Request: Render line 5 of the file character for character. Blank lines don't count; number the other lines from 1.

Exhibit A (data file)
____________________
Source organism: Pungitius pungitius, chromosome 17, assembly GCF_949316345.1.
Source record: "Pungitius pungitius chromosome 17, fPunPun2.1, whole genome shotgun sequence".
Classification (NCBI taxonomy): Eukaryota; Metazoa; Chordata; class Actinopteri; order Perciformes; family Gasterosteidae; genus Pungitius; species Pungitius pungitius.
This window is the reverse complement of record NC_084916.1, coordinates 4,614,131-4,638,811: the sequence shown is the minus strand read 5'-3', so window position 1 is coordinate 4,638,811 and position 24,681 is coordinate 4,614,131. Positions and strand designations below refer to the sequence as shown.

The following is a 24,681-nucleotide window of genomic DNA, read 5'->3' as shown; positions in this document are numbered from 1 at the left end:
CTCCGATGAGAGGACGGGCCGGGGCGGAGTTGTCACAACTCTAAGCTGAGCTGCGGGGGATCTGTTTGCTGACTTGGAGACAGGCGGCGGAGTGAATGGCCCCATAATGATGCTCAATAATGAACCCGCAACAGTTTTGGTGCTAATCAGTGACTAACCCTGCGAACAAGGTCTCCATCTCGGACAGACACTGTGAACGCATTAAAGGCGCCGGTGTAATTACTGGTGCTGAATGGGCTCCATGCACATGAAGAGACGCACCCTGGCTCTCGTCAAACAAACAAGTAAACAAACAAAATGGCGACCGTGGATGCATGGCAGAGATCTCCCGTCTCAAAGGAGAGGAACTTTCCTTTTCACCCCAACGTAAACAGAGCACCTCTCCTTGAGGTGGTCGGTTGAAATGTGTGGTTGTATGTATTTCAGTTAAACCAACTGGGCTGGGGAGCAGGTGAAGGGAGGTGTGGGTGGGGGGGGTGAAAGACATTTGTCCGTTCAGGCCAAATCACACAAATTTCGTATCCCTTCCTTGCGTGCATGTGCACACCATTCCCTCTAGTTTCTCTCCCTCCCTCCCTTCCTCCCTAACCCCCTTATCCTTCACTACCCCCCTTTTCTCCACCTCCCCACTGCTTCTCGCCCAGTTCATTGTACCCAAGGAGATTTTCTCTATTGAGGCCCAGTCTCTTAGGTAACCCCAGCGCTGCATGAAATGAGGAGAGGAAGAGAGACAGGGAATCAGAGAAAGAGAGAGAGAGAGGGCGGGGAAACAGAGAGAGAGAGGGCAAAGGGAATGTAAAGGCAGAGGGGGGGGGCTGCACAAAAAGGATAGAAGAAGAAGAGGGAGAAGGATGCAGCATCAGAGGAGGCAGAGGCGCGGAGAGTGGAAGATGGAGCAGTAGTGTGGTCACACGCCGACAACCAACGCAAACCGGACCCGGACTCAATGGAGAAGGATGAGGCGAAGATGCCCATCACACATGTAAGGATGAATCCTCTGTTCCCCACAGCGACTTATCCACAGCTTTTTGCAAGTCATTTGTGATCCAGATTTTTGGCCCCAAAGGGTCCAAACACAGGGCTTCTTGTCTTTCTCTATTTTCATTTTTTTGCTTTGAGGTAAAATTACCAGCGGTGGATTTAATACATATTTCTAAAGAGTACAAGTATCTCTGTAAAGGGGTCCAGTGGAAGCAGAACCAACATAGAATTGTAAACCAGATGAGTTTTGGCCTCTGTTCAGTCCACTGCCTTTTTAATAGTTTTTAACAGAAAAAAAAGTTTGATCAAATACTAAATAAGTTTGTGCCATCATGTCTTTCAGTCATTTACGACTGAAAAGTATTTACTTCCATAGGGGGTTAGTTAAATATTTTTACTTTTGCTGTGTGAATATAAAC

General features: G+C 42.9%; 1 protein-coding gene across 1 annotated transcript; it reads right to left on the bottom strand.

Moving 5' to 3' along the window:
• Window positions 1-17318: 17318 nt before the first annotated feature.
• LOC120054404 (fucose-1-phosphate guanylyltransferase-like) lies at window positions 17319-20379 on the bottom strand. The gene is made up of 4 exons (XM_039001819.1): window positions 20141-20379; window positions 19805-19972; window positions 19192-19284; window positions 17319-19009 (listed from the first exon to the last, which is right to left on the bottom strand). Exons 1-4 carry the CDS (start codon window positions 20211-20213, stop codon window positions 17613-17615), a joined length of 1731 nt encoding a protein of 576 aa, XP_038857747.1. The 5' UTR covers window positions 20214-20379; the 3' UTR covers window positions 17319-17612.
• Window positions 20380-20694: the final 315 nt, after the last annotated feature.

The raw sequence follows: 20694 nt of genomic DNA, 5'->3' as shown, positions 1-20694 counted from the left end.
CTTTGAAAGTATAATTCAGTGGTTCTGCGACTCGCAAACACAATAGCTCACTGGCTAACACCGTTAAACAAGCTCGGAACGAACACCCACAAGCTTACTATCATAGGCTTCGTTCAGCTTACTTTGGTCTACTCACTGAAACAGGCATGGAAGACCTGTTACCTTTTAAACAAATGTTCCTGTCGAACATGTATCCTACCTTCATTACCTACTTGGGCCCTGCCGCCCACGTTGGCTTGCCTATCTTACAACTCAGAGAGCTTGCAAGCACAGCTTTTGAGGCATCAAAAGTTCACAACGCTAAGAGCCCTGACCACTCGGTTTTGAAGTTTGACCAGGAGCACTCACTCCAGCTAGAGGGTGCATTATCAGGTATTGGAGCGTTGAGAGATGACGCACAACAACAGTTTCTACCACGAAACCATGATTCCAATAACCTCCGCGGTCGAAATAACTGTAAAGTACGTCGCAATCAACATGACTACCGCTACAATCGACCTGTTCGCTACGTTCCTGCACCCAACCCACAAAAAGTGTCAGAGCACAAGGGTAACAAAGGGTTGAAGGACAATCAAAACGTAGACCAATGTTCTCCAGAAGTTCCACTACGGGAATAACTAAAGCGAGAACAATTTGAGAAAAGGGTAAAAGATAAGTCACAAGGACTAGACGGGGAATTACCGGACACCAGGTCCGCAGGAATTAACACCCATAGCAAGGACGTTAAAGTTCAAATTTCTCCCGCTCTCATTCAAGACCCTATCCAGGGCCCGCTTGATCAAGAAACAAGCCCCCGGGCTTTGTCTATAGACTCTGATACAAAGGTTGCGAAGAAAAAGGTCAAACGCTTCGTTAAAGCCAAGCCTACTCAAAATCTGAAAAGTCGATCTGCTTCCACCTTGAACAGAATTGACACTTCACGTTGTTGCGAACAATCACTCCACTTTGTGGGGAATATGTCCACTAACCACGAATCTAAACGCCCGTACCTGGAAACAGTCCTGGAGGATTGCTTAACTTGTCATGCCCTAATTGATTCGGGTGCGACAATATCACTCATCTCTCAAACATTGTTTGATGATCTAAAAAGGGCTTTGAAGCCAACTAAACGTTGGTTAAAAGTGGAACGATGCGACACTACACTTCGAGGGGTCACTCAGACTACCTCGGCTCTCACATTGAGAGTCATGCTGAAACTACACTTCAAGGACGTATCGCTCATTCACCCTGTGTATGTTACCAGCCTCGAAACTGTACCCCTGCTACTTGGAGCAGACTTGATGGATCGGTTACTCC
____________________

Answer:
The following is a 24,681-nucleotide window of genomic DNA, read 5'->3' as shown; positions in this document are numbered from 1 at the left end: